27.3 C
Niagara Falls
Wednesday, May 22, 2024
Pros and amateurs toss off in NOTL disc golf tourney
Jake Kerpel from Thorold concentrates on his expert disc toss during Saturday's Holiday Buster Bonanza disc golf tournament. Julia Sacco

Apparently, nothing brings a community together like disc golf. 

After a disc golf course was built outside the Niagara-on-the-Lake Community Centre in July, fanatic Andrea Michaud knew it was going to be a hit.

“It gathered way more traffic and was way more popular than (the town) thought it would be,” she said.

Michaud knows first-hand how passionate disc golfers are, which is why she decided to host the Holiday Buster Bonanza last Saturday. 

Players of all skill levels from around Ontario braved the cold in the name of sporty fun. 

Professional disc golfer Steven Soucie came all the way from St. Thomas, Ont., to play a few games and reconnect with friends.

Soucie started playing disc golf in the early 1990s and has been at it ever since, making friends and memories along the way.

“Disc golf has taken me all over North America,. I’ve played against some of the world’s best players,” he said.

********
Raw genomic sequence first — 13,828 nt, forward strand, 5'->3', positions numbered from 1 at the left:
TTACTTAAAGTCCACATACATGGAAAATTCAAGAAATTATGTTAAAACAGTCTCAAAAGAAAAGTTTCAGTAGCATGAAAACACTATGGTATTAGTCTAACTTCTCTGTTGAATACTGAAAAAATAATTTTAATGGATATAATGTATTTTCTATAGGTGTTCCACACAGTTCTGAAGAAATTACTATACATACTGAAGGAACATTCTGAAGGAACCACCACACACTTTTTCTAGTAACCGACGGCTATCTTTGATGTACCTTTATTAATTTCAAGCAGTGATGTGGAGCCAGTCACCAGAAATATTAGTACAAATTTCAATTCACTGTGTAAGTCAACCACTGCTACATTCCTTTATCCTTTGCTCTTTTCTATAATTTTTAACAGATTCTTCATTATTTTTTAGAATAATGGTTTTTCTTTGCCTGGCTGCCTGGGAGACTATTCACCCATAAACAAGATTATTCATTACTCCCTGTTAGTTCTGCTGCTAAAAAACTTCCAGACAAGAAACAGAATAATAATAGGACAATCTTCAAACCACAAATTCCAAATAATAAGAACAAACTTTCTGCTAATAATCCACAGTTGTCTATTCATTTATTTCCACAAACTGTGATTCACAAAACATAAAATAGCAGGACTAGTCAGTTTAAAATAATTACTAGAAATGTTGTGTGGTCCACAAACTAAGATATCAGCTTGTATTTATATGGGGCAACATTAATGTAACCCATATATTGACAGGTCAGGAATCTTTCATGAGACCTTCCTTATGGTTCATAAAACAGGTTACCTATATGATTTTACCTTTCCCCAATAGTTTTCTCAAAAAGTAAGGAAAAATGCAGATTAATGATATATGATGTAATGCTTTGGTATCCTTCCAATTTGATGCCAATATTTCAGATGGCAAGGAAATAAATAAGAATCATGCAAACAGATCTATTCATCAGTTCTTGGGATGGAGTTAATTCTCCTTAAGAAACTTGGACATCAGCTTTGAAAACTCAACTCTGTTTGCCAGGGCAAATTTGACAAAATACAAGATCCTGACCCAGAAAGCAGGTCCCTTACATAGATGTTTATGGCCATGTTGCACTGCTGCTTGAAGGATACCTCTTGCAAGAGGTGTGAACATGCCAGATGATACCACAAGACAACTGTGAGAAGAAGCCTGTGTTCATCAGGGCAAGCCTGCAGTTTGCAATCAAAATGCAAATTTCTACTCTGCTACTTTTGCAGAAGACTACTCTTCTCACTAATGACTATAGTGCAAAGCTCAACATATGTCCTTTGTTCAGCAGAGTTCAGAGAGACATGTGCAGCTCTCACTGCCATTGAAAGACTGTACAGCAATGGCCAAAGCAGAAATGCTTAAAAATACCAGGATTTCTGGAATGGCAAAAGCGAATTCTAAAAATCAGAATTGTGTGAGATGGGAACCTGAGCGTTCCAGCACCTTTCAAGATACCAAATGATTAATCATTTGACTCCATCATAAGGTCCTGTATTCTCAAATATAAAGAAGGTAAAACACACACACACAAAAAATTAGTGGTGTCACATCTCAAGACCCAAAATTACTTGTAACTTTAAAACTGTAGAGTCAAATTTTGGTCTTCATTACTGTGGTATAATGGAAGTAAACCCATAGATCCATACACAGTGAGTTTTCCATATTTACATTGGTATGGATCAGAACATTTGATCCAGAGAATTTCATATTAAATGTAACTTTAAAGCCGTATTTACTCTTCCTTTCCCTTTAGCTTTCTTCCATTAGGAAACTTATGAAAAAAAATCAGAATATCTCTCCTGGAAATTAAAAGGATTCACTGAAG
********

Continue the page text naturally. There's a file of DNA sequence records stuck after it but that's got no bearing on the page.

Soucie even married his wife at the International Disc Golf Centre in Georgia. 

Joe McCormick of Port Colborne said it was great to have one of his inspirations visit Niagara.

“If it wasn’t for (Soucie) and my brother, I probably wouldn’t even know what disc golf is,” McCormick said. 

Many more amateurs and pros were among those signed up for the tournament, with a big draw being the low entry fee and a chance to win cash prizes.

“A cheap tournament is around $60,” said Michaud, so the admission fee of $6 for pros and $11 for amateurs was unbeatable.

The event was also unique as it allowed players of different divisions and genders to play together on the same card.

“There’s a lot of couples I know who love to play the game together but can’t compete together,” said Michaud.

“I wanted to do things differently.”

She thanked the tourney sponsors, including Picard’s Peanuts, as well as the town, particularly those in the permit office who were “better than any city (she’d) ever worked with.”

“Picard’s is even having their staff come out and try playing disc golf when the weather gets warmer,” she said.

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